Debrah GADOL, Appellant, v. MASORET YEHUDIT, INC./ U.S. ADMINISTRATOR CLAIMS, Appellees.
In this workers' compensation case, Claimant appeals an order of the Judge of Compensation Claims (JCC) denying Claimant his choice of doctor to serve as the “one-time change” of physician to which he is entitled under section 440.13(2)(f), Florida Statutes (2012). Claimant argues the JCC erred in interpreting that statute to permit the Employer/Carrier (E/C) to select the replacement physician despite the E/C's failure to authorize a specific physician within five days of Claimant's request for authorization of a one-time change. We agree, reverse the order, and remand for entry of an order consistent with this opinion.
The parties agree to the following facts. On October 22, 2012, Claimant requested a one-time change of physician pursuant to section 440.13, Florida Statutes (2012). On October 29, 2012, the E/C attempted to make arrangements with Dr. Berkowitz, but his office declined; Claimant was not notified of this effort. On November 12, 2012, the E/C informed Claimant that an appointment with Dr. Sheikh had been scheduled for November 20, 2012. Later on the morning of November 12, Claimant “notified Defense Counsel (via staff members) that the Claimant would not be attending the appointment with Dr. Sheikh on 11/20/12 due to untimely notice.”1 On the afternoon of November 12, Claimant faxed to the E/C a petition for benefits (PFB) seeking to select her own one-time change doctor. She specifically named Dr. Ellowitz as her selection. Meanwhile, the E/C rescheduled the appointment with Dr. Sheikh to December 4, 2012, and notified Claimant of this new appointment on the morning of November 14, 2012. On the afternoon of November 14, 2012, Claimant filed her November 12 PFB with the Office of the Judges of Compensation Claims.
Section 440.13(2)(f), Florida Statutes (2012), provides as follows:
Upon the written request of the employee, the carrier shall give the employee the opportunity for one change of physician during the course of treatment for any one accident. Upon the granting of a change of physician, the originally authorized physician in the same specialty as the changed physician shall become deauthorized upon written notification by the employer or carrier. The carrier shall authorize an alternative physician who shall not be professionally affiliated with the previous physician within 5 days after receipt of the request. If the carrier fails to provide a change of physician as requested by the employee, the employee may select the physician and such physician shall be considered authorized if the treatment being provided is compensable and medically necessary.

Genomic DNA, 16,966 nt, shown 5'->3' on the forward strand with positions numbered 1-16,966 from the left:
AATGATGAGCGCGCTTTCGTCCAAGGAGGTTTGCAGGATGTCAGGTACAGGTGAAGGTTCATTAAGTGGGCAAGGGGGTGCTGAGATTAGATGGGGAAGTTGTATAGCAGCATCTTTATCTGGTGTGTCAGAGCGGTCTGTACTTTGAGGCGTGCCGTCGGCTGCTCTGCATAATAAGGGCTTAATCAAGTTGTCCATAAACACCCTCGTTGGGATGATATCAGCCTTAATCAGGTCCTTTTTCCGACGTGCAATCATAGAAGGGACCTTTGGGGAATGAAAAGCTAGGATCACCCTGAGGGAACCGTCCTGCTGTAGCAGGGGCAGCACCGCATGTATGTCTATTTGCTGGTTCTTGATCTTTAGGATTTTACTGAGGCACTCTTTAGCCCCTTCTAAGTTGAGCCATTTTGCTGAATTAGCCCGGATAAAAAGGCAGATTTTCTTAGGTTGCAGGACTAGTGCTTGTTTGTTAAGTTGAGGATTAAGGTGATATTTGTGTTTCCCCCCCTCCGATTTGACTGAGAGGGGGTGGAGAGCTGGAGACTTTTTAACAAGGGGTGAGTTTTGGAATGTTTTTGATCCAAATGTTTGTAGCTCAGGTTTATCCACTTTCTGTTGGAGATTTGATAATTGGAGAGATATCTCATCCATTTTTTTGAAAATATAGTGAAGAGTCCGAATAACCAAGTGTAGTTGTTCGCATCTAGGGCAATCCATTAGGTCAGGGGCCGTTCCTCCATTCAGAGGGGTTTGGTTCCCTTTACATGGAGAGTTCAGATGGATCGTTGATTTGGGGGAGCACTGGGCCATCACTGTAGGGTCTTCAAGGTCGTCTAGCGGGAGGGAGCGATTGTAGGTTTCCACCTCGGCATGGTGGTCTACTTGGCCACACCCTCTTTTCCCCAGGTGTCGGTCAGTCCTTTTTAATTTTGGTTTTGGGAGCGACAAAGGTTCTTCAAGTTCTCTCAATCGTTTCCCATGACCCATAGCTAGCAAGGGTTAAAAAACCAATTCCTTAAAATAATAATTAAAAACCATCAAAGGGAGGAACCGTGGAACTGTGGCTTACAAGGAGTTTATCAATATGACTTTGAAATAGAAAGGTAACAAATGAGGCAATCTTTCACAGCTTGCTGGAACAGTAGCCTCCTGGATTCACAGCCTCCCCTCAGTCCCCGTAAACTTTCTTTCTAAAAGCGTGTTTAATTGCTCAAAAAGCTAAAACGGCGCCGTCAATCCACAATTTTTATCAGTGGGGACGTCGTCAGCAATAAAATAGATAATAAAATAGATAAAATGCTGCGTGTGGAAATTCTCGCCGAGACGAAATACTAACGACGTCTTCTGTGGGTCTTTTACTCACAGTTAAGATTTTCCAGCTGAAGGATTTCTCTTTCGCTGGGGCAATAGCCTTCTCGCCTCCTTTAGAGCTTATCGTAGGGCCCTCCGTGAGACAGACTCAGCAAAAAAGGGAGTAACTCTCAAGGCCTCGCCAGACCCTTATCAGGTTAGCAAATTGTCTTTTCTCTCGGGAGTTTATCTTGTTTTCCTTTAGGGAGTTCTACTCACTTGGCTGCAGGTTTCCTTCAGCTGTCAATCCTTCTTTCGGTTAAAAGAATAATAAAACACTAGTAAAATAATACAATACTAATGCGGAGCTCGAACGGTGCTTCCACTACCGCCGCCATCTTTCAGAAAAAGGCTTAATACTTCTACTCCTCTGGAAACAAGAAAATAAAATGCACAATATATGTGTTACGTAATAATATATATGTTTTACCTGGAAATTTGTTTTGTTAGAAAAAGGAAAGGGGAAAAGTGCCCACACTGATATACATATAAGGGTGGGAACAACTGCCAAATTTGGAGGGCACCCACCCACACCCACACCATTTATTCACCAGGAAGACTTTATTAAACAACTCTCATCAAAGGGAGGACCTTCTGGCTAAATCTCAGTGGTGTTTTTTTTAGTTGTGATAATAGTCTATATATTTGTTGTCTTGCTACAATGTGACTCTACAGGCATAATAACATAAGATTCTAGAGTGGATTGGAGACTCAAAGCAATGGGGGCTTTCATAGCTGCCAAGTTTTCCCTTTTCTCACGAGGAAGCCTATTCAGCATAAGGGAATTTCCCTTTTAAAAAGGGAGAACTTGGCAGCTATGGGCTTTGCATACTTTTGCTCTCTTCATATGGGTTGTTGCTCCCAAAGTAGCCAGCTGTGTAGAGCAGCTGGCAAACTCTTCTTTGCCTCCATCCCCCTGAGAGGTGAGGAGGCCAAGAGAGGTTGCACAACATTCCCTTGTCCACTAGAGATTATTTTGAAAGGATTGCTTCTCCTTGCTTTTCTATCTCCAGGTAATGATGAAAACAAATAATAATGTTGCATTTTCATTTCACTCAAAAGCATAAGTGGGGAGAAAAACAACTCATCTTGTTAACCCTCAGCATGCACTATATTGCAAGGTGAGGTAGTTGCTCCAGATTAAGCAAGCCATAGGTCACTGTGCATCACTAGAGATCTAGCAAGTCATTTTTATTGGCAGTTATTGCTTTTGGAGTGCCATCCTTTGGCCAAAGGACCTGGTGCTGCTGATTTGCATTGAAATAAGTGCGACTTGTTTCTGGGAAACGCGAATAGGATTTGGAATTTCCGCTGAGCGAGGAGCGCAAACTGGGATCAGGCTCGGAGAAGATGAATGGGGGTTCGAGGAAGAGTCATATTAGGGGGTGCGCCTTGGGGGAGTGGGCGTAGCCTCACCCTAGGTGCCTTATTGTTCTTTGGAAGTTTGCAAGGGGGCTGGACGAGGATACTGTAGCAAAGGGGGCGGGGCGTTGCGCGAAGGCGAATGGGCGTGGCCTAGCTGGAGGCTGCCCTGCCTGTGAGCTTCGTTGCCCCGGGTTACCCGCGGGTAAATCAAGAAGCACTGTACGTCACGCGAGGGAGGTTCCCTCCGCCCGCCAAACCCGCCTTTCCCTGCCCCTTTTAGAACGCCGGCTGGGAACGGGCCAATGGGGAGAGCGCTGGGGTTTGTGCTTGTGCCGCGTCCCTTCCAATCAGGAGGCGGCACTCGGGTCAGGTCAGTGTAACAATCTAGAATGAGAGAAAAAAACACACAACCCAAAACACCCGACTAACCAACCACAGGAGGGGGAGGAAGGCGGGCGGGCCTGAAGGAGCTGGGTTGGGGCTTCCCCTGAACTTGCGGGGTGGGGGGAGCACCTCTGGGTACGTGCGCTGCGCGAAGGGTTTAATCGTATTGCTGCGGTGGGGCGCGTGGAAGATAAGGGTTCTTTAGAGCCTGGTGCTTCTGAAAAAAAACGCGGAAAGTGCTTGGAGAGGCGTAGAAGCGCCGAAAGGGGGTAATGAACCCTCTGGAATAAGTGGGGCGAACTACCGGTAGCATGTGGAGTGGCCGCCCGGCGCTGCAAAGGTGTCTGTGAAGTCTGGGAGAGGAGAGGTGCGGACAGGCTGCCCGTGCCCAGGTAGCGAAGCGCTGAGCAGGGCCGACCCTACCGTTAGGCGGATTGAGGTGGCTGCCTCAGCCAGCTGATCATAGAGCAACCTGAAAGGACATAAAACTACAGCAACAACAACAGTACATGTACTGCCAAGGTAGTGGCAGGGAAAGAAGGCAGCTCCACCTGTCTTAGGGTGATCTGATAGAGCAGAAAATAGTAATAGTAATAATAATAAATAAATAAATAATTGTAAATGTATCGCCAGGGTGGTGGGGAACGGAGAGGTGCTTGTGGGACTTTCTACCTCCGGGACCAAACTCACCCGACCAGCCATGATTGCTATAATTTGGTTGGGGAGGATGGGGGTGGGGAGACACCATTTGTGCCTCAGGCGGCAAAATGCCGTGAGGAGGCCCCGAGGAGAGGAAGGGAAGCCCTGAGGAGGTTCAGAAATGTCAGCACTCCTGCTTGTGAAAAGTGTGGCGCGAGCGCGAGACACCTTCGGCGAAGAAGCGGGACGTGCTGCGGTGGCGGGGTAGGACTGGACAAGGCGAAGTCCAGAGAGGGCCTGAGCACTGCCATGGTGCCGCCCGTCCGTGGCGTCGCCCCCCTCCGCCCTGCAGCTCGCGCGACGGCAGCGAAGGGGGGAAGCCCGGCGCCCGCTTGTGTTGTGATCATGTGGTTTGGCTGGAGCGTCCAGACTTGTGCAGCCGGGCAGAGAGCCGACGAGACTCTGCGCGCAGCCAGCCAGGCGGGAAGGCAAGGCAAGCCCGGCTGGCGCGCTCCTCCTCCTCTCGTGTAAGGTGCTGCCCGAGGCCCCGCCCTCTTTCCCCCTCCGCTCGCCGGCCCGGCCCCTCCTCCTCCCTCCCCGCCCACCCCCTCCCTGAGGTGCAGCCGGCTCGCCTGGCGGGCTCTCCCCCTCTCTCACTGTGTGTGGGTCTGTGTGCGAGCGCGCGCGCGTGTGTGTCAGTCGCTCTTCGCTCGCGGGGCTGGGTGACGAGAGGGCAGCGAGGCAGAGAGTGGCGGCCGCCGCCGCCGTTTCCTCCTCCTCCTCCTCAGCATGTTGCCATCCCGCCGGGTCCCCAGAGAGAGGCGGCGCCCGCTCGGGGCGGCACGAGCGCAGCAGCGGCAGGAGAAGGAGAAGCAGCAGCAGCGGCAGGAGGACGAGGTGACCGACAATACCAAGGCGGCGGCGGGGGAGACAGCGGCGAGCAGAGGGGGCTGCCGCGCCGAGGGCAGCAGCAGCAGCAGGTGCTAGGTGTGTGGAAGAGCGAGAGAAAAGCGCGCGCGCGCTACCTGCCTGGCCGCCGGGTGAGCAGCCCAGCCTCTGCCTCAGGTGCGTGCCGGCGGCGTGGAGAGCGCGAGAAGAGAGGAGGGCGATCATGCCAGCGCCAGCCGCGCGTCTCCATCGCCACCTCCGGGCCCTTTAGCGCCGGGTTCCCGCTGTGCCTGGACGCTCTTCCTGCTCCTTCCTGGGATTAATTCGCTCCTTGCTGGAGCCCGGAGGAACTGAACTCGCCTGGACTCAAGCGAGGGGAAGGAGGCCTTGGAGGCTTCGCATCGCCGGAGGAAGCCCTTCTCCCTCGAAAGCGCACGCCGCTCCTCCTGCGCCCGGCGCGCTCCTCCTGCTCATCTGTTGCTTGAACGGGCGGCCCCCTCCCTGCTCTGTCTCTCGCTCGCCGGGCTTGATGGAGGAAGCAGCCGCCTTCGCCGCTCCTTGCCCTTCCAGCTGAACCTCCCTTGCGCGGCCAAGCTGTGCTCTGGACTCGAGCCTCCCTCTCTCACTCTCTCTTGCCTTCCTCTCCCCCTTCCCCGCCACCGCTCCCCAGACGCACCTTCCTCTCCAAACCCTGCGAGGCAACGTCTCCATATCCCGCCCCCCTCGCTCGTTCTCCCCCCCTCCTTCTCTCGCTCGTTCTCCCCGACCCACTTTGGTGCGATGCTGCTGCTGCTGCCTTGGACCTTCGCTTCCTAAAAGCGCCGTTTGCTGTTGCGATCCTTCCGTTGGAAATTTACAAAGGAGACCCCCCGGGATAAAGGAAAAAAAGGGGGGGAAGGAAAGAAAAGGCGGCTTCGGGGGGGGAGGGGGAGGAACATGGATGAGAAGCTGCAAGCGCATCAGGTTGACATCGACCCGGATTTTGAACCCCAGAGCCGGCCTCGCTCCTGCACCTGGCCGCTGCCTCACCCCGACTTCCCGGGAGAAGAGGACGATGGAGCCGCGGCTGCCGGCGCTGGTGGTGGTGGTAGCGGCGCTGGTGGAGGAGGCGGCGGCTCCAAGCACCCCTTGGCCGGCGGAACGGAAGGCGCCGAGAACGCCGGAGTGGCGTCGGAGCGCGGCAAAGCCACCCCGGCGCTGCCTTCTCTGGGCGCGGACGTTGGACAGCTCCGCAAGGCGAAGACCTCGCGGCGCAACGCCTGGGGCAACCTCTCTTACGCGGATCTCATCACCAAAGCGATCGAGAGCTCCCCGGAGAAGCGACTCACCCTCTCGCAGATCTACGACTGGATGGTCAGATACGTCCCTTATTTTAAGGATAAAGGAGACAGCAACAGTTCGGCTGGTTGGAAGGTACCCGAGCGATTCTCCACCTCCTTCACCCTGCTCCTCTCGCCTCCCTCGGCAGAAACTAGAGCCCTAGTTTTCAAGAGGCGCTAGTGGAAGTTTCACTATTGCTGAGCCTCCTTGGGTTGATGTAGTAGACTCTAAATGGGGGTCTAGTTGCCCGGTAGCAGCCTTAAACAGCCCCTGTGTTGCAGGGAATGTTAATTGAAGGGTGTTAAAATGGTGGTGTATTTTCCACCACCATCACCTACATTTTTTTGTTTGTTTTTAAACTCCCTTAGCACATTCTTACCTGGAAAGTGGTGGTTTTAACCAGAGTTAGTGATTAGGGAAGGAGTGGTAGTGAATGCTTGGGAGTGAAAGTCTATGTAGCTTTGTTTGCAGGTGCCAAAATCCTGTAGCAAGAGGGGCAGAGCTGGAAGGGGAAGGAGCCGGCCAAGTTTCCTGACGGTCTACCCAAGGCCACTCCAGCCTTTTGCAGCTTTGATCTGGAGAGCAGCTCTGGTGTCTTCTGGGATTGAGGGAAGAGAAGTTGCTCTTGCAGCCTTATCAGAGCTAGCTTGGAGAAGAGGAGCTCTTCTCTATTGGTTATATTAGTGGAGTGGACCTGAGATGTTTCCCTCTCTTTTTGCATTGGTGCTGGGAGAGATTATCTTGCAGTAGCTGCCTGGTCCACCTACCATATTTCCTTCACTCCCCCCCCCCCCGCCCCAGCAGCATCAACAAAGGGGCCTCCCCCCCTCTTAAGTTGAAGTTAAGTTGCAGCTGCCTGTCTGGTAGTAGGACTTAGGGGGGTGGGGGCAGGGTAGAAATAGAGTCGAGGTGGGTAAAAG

The substantive benefit provided in section 440.13(2)(f) is a claimant-initiated, one-time change of physician, without regard to medical necessity. See Sunbelt Health Care v. Galva, 7 So.3d 556, 561 (Fla. 1st DCA 2009). A PFB can constitute the “written request of the employee.” See HMSHOST Corp./ Gallagher Bassett Servs. Inc. v. Frederic, 102 So.3d 668 (Fla. 1st DCA 2012). An E/C timely responds by informing the claimant of the new doctor's name; a timely response does not require the E/C to actually contact or schedule an appointment with the new doctor. See id. The five-day response period in this statute refers to calendar days, not business days. See Hinzman v. Winter Haven Facility Operations LLC, 109 So.3d 256, 257 (Fla. 1st DCA 2013).
The JCC here ruled,
I interpret the statute (‘the employee may select the physician’) and the Pruitt [v. Southeast Personnel Leasing, Inc., 33 So.3d 112 (Fla. 1st DCA 2010),] decision to give the claimant the right to select his or her change of physician immediately upon expiration of the 5 days and claimant maintains that right up until the moment the E/C authorizes an alternative physician at which time that right is lost.
Our review is de novo. See Lombardi v. S. Wine & Spirits, 890 So.2d 1128, 1129 (Fla. 1st DCA 2004) (holding statutory interpretation is subject to de novo review).
We hold that the JCC's interpretation goes beyond the plain language of the statute, which permits a claimant to select a doctor, if the claimant so elects, should the E/C fail to provide a change of physician (of the E/C's choosing) within five days of receiving the claimant's request for a one-time change. See Perez v. Rooms To Go, 997 So.2d 511, 512 (Fla. 1st DCA 2008) (holding that, in construing statute, courts must first look to its plain language). As demonstrated in Pruitt (where the claimant never named his selection of doctor, and treated with the employer/carrier's selection of alternative physician), a claimant can waive the right to select the doctor. This court has also held, however, that a claimant's naming a doctor forty-one days after requesting a one-time change and twenty-two days after an employer/carrier authorized an alternative physician, where the claimant did not attend an appointment scheduled with the employer/carrier's choice, does not constitute such a waiver. See Harrell v. Citrus Cnty. Sch. Bd., 25 So.3d 675 (Fla. 1st DCA 2010) (holding “Claimant was entitled to select her own physician” where E/C named one-time change 19 days after claimant's request, and claimant named her selection of doctor). It follows that Claimant's naming her selection here twenty-one days after her request and the same day as the E/C authorized an alternative physician, and Claimant's declining to attend an appointment with the E/C's choice, does not constitute such a waiver.
REVERSED and REMANDED for entry of an order in accord with this opinion.
1. The quoted text is a quote from the joint stipulation of facts.
VAN NORTWICK, J.
PADOVANO and ROWE, JJ., concur.